Select a Wednesday that works for you - Nov. 12, or Dec. 10 - and come to the College of Menominee Nation's Green Bay/Oneida campus any time between 9 a.m. and 6 p.m. and get started on a college-level program that meets your needs. A one-stop opportunity! Call 920-965-0070 for more information.
- Complete your CMN application
- Take care of admission testing
- Begin your FAFSA (financial aid) application
- Meet with a CMN academic advisor
- Plan your class schedule
Green Bay/Oneida campus is located at 2733 S. Ridge Road in Ashwaubenon. Parking and main entrance on the North Allied Street cul de sac accessible from S. Ridge Road or Waube Lane near S. Oneida Street.
Gerald Ford’s Role in Indian Self-Determination,
Tribal College Journal
By Ryan Winn, CMN Faculty
On August 5, 1975, President Gerald Ford improved and extended the Voting Rights Act of 1965, which barred voting “discrimination against Spanish-speaking Americans, American Indians, Alaskan Natives, and Asian Americans.” As a congressman in 1965, Ford supported the initial legislation that ushered in an era of greater voting equality. As president he reinforced his belief in the spirit of the act, stating, “In the past decade, the voting rights of millions and millions of Americans have been protected and our system of government has been strengthened immeasurably.” Read more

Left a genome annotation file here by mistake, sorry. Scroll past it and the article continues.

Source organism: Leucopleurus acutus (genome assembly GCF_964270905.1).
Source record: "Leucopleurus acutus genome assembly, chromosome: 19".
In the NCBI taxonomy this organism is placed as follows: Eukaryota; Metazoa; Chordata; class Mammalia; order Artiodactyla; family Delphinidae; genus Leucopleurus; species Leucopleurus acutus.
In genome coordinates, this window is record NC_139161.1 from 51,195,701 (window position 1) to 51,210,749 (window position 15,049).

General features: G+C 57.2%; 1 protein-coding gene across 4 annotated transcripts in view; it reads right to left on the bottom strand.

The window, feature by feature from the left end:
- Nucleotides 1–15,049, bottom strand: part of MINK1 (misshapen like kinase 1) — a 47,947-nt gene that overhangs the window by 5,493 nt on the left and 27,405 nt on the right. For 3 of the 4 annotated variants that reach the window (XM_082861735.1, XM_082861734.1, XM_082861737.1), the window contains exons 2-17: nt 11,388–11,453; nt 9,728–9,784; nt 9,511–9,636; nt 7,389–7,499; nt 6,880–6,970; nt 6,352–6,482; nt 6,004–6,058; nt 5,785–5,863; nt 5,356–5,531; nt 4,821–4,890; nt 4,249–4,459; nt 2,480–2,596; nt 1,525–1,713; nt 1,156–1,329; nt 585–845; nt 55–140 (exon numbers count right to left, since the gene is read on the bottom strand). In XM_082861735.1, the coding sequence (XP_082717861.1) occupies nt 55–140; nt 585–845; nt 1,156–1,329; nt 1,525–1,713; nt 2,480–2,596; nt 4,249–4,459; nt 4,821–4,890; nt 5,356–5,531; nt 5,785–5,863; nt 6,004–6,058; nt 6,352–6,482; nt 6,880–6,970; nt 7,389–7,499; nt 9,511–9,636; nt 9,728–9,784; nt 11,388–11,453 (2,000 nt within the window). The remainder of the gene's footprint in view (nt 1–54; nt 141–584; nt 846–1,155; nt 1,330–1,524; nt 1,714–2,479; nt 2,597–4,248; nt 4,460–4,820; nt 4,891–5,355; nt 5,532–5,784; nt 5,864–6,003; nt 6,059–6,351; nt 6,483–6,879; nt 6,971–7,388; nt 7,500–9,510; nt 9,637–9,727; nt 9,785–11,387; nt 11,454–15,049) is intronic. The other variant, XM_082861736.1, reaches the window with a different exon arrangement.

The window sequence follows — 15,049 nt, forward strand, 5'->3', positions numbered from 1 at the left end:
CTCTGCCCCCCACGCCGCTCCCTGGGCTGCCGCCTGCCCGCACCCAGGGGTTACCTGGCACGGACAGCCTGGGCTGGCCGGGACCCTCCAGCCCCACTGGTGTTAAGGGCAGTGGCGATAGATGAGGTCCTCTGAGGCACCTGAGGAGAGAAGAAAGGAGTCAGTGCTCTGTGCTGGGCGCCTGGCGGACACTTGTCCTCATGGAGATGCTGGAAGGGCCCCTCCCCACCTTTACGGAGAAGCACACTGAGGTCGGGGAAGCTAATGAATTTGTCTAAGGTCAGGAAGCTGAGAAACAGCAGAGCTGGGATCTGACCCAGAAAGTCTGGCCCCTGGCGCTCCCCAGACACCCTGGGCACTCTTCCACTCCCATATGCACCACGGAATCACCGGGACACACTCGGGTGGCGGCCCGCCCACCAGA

The Three Sisters Garden: A Model of Community and Sustainable Growth
This type of companion planting is widespread among indigenous Native American farming societies
According to Native American legend, corn, beans, and squash are three sisters who grew and flourished together for the benefit of the community. Corn is the oldest sister. She stands tall in the center watching over her two other sisters, squash and beans. Squash is the next sister. She protects her sisters from weeds and shades the soil from the sun with her leaves, keeping it cool and moist. Beans are the third sister. She climbs through the squash and then up the corn stalks binding the three sisters together as she reaches for the sun. Read more
Black Ash Basket Making Workshop
On August 18 - 22, 2014, the Department of Continuing held a traditional Black Ash Basket Making class. The workshop covered identifying the Black Ash tree, pounding the tree, cutting the strips, and weaving the baskets. Classes were held outside. Participants worked through heat, humidity, and rain, but baskets were completed. The class had 21 people who attended throughout the week. Wae wae nen (thank you) to Pitapenukiw (Sherri Lachapelle) for her instruction and patience.
Funding for this class was provided by the American Indian College Fund. Department of Continuing Education would like to say Wae wae nen to them also for allowing us to keep our traditions alive. See more photos
New Guaranteed Scholarship for Graduating Native Students
A new Native Pathways Scholarship has been established at the College of Menominee Nation (CMN). Awards of $500 are guaranteed to all Spring 2014 graduates from local high schools who are enrolled members or descendants of an American Indian tribe and wish to attend CMN full time in the Fall semester of 2014. Recipients may attend either the CMN campus in Keshena or Green Bay, and may be in either an academic degree or technical diploma program. Contact the CMN at 715-799-5600.